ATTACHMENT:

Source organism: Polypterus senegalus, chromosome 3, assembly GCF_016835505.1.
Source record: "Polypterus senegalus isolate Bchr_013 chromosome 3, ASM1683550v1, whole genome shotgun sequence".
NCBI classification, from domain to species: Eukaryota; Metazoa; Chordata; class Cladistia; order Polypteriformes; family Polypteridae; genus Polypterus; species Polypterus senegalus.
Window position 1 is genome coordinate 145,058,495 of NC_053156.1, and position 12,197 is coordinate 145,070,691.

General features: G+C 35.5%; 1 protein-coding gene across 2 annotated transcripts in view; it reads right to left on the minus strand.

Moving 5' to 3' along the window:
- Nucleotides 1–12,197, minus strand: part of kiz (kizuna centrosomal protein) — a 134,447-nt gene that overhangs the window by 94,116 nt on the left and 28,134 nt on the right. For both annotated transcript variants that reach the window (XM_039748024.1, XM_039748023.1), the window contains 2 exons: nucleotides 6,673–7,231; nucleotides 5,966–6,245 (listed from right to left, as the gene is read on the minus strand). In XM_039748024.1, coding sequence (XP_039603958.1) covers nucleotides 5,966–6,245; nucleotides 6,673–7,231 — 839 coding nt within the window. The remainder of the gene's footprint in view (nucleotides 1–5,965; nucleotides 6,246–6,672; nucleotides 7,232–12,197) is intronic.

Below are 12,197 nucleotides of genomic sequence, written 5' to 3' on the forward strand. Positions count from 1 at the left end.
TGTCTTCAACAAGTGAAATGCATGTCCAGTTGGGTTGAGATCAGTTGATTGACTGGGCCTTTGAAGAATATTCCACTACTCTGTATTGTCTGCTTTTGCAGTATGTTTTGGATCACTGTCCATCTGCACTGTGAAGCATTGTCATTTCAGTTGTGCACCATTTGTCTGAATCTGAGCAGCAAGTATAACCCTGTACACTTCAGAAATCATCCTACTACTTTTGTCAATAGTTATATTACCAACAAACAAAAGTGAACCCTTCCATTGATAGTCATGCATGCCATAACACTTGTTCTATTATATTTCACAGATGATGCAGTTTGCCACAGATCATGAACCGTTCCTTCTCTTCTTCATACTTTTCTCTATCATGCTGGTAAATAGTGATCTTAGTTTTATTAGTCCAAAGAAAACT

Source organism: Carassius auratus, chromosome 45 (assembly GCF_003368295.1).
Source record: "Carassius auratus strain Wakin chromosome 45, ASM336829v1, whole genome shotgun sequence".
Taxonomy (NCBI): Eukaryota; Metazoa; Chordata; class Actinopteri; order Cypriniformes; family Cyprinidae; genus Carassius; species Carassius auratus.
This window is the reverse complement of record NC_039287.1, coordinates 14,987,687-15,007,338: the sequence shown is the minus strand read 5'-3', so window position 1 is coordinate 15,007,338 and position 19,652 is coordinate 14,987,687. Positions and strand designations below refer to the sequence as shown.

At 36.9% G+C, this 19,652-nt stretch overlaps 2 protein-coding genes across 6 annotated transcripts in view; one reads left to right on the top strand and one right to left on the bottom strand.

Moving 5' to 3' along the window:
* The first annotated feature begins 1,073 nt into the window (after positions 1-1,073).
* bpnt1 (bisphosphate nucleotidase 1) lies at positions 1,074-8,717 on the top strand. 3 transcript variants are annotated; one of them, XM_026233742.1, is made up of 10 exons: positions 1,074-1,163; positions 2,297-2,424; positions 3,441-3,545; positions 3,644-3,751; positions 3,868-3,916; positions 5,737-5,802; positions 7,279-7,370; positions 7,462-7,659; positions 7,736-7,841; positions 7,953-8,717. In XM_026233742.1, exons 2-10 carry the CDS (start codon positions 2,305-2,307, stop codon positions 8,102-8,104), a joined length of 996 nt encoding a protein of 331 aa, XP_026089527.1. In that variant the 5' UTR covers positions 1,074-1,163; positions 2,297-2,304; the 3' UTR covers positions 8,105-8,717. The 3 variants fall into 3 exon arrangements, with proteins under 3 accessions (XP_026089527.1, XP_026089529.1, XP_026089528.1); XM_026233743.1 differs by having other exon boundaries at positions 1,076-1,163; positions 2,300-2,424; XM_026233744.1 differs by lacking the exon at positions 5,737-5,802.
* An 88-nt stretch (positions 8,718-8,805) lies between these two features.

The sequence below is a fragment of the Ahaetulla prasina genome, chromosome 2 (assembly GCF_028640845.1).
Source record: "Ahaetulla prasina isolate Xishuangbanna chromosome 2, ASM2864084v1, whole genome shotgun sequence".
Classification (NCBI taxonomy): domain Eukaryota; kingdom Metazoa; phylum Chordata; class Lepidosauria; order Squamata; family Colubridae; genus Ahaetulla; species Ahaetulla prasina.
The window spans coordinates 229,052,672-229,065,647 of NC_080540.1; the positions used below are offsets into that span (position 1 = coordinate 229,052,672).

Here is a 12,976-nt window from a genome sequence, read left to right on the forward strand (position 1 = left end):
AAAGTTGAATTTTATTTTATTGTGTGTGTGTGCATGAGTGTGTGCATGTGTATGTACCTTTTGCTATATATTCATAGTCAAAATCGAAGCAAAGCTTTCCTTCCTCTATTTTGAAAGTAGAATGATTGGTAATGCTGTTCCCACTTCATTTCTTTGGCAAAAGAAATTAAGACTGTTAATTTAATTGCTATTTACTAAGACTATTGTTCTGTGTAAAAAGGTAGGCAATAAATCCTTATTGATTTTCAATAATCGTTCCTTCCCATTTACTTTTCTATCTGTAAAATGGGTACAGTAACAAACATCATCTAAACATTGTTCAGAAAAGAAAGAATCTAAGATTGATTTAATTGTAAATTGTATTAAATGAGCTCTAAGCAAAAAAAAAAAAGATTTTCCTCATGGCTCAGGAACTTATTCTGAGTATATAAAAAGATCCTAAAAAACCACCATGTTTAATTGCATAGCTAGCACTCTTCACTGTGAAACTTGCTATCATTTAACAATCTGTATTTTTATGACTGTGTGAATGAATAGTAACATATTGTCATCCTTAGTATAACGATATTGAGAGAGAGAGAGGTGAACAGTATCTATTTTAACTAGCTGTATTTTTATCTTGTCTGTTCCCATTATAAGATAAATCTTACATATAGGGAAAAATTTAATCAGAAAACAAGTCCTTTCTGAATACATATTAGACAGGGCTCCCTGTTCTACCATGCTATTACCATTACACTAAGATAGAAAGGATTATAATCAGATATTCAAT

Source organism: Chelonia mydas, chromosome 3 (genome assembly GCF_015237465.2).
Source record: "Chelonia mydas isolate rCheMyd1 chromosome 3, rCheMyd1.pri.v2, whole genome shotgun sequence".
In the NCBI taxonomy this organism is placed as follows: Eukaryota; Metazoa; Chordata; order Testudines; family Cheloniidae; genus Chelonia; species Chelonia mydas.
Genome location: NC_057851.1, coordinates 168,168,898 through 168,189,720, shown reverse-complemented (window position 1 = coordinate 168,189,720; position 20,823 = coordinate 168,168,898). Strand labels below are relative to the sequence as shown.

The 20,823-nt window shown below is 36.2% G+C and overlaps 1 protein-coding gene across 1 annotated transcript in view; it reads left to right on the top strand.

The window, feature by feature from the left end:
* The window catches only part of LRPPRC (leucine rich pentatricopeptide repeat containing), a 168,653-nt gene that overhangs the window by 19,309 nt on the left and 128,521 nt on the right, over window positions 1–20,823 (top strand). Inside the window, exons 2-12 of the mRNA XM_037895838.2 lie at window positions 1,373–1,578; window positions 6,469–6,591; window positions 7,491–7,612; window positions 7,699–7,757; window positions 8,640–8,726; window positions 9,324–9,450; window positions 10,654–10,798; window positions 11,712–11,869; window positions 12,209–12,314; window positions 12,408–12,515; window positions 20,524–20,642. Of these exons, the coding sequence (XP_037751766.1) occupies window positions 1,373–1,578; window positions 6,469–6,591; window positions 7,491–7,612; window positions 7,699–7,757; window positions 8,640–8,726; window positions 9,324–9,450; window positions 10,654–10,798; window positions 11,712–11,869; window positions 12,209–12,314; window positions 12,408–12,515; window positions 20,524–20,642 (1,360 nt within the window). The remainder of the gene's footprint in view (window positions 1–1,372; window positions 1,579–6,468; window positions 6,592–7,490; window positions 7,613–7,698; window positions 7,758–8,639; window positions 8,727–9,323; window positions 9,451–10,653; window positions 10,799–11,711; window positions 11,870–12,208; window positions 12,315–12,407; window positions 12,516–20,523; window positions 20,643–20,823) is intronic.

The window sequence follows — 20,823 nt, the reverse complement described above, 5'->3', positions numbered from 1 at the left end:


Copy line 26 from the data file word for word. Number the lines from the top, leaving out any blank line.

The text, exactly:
Source record: "Chelonia mydas isolate rCheMyd1 chromosome 3, rCheMyd1.pri.v2, whole genome shotgun sequence".